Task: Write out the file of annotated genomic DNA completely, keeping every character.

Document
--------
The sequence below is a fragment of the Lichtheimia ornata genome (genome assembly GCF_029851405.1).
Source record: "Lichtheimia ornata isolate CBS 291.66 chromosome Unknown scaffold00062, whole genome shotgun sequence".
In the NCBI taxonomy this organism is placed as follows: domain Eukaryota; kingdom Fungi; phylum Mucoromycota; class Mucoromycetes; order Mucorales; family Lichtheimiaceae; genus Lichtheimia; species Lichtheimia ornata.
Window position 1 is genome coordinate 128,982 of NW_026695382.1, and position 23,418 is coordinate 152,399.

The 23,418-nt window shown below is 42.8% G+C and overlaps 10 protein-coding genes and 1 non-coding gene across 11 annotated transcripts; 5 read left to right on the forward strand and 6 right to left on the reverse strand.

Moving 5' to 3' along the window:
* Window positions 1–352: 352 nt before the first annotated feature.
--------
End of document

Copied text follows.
The sequence below is a fragment of the Lichtheimia ornata genome (genome assembly GCF_029851405.1).
Source record: "Lichtheimia ornata isolate CBS 291.66 chromosome Unknown scaffold00062, whole genome shotgun sequence".
In the NCBI taxonomy this organism is placed as follows: domain Eukaryota; kingdom Fungi; phylum Mucoromycota; class Mucoromycetes; order Mucorales; family Lichtheimiaceae; genus Lichtheimia; species Lichtheimia ornata.
Window position 1 is genome coordinate 128,982 of NW_026695382.1, and position 23,418 is coordinate 152,399.

The 23,418-nt window shown below is 42.8% G+C and overlaps 10 protein-coding genes and 1 non-coding gene across 11 annotated transcripts; 5 read left to right on the forward strand and 6 right to left on the reverse strand.

Moving 5' to 3' along the window:
* Window positions 1–352: 352 nt before the first annotated feature.